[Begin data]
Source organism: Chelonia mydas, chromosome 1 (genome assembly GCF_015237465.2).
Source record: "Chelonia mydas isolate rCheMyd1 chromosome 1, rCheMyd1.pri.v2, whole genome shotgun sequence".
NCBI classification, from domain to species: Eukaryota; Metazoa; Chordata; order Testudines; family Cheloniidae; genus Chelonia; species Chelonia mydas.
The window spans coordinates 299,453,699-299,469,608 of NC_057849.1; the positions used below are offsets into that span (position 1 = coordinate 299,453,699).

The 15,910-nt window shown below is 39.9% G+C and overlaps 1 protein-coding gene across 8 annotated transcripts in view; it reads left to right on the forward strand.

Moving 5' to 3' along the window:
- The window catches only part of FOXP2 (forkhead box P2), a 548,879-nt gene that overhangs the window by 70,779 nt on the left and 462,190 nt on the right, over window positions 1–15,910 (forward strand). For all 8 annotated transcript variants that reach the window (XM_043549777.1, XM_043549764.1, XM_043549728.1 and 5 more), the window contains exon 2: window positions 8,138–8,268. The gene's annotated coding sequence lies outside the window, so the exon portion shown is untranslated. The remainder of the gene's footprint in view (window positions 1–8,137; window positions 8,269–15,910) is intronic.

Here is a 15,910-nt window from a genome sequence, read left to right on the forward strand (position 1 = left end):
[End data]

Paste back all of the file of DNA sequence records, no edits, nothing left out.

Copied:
Source organism: Chelonia mydas, chromosome 1 (genome assembly GCF_015237465.2).
Source record: "Chelonia mydas isolate rCheMyd1 chromosome 1, rCheMyd1.pri.v2, whole genome shotgun sequence".
NCBI classification, from domain to species: Eukaryota; Metazoa; Chordata; order Testudines; family Cheloniidae; genus Chelonia; species Chelonia mydas.
The window spans coordinates 299,453,699-299,469,608 of NC_057849.1; the positions used below are offsets into that span (position 1 = coordinate 299,453,699).

The 15,910-nt window shown below is 39.9% G+C and overlaps 1 protein-coding gene across 8 annotated transcripts in view; it reads left to right on the forward strand.

Moving 5' to 3' along the window:
- The window catches only part of FOXP2 (forkhead box P2), a 548,879-nt gene that overhangs the window by 70,779 nt on the left and 462,190 nt on the right, over window positions 1–15,910 (forward strand). For all 8 annotated transcript variants that reach the window (XM_043549777.1, XM_043549764.1, XM_043549728.1 and 5 more), the window contains exon 2: window positions 8,138–8,268. The gene's annotated coding sequence lies outside the window, so the exon portion shown is untranslated. The remainder of the gene's footprint in view (window positions 1–8,137; window positions 8,269–15,910) is intronic.

Here is a 15,910-nt window from a genome sequence, read left to right on the forward strand (position 1 = left end):